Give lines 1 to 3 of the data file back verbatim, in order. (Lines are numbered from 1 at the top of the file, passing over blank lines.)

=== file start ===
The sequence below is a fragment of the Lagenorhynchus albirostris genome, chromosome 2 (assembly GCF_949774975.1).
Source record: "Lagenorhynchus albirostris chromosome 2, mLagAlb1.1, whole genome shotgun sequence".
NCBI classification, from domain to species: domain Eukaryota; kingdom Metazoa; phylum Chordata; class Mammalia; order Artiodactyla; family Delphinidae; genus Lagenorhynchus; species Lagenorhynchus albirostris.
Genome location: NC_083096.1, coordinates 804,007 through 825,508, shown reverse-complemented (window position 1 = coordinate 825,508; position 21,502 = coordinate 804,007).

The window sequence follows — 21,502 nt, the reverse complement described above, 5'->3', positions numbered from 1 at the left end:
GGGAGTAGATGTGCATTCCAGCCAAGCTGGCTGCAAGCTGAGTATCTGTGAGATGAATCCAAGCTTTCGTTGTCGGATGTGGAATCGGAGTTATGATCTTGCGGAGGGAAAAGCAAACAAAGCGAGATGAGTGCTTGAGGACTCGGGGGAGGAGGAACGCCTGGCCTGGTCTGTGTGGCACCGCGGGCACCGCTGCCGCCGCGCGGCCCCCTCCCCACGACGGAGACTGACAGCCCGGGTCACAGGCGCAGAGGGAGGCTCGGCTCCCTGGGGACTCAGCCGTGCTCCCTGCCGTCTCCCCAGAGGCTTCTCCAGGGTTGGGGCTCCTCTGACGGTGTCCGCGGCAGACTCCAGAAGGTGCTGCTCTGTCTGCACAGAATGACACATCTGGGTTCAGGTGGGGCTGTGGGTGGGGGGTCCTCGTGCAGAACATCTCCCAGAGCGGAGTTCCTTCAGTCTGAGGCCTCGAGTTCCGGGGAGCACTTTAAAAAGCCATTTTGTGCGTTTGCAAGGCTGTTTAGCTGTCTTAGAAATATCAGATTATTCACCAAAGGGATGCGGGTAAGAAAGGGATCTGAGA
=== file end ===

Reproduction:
The sequence below is a fragment of the Lagenorhynchus albirostris genome, chromosome 2 (assembly GCF_949774975.1).
Source record: "Lagenorhynchus albirostris chromosome 2, mLagAlb1.1, whole genome shotgun sequence".
NCBI classification, from domain to species: domain Eukaryota; kingdom Metazoa; phylum Chordata; class Mammalia; order Artiodactyla; family Delphinidae; genus Lagenorhynchus; species Lagenorhynchus albirostris.